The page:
Liza’s wonderful blog post about Gnawa music got me thinking. Her questions regarding the authenticity of what she saw in the restaurant are near and dear to most ethnomusicological research. They reminded me of the development of tourist performances of gamelan in Bali. There, very sacred music was secularized to create interesting and exciting tourist performances. And traditions, such as kecak (the “monkey chant”) were created and associated with the Ramayana for the same reasons.
Most ethnomusicologists would be the first to say these performances aren’t authentic, in the sense that they are derivatives of an original or a newly invented tradition. There seems to be no middle ground with authenticity; either something is authentic or it isn’t. We can and do argue at length over the value of authenticity and many authors writing on globalization seem to have concluded that authenticity is an outdated concept. “Embrace the hybrid,” they proclaim, “because everything is hybrid now.”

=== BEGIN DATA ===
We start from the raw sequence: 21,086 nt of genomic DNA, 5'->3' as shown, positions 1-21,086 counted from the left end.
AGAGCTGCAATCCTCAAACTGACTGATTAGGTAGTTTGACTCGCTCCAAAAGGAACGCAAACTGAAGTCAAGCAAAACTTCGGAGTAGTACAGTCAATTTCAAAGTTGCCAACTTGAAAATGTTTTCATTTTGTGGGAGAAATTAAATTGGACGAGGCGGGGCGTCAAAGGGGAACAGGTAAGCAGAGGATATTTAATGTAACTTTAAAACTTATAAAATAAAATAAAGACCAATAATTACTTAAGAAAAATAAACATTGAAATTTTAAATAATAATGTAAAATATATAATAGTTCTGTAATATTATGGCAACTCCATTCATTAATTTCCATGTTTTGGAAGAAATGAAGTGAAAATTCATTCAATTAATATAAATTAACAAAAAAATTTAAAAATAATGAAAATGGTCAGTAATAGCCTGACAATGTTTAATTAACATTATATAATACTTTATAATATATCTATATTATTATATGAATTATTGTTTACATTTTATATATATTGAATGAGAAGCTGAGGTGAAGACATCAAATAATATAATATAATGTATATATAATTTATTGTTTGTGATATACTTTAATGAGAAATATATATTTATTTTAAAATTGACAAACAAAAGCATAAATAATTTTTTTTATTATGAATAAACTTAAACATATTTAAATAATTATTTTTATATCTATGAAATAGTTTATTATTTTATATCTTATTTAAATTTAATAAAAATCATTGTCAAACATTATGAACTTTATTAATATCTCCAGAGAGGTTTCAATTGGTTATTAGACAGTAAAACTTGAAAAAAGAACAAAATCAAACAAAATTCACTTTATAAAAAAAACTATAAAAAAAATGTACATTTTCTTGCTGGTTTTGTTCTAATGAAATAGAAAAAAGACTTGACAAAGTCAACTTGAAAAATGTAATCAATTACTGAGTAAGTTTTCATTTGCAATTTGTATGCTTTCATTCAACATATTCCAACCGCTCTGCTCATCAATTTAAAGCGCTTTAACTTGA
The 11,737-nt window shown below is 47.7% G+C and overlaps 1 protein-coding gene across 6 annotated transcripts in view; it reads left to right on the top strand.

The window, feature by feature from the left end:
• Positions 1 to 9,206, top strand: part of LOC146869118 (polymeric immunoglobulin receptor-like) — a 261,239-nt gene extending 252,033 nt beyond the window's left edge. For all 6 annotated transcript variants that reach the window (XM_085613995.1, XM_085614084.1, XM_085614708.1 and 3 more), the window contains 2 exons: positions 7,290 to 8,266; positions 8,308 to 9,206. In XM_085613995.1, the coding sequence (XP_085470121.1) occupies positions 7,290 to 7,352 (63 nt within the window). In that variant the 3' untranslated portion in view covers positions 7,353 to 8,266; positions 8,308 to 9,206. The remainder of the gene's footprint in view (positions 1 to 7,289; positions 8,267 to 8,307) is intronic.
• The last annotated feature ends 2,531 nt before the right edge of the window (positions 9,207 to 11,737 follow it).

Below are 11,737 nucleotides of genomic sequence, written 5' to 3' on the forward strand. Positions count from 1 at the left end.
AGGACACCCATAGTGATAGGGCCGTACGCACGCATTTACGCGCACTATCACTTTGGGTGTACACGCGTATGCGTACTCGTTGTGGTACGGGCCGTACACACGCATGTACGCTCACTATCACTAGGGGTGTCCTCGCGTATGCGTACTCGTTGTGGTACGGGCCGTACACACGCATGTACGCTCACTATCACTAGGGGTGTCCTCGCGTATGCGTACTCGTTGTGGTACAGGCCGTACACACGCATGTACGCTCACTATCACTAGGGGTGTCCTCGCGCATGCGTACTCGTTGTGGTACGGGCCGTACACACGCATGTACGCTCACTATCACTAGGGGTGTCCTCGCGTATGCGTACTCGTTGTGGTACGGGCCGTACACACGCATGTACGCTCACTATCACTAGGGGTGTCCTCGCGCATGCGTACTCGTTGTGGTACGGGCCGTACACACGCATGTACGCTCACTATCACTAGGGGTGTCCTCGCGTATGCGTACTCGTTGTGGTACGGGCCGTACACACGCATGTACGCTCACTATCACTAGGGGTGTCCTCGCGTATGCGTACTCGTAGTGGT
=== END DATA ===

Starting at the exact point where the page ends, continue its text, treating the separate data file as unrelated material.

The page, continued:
It’s interesting to consider that the first definition that popped up when I googled “authentic” was the following: “of undisputed origin; genuine.” These are two very different things and don’t necessarily relate to how ethnos view authenticity. We may be able to pinpoint the exact origin of a hybridized piece of music. What is it about that piece of music that makes it disingenuous? Knowing the origin of something doesn’t automatically make that thing genuine. There are nuances to this word that make it fascinating and frustrating as all hell. I wonder if it’s possible to search for the origins of something without considering its authenticity. Is it possible to proclaim a piece of hybrid music genuine? To Liza’s questions, I would like to add: is the concept of authenticity still valuable to ethnomusicologists and if so, how and why? What do we stand to gain or lose by setting authenticity aside, even temporarily?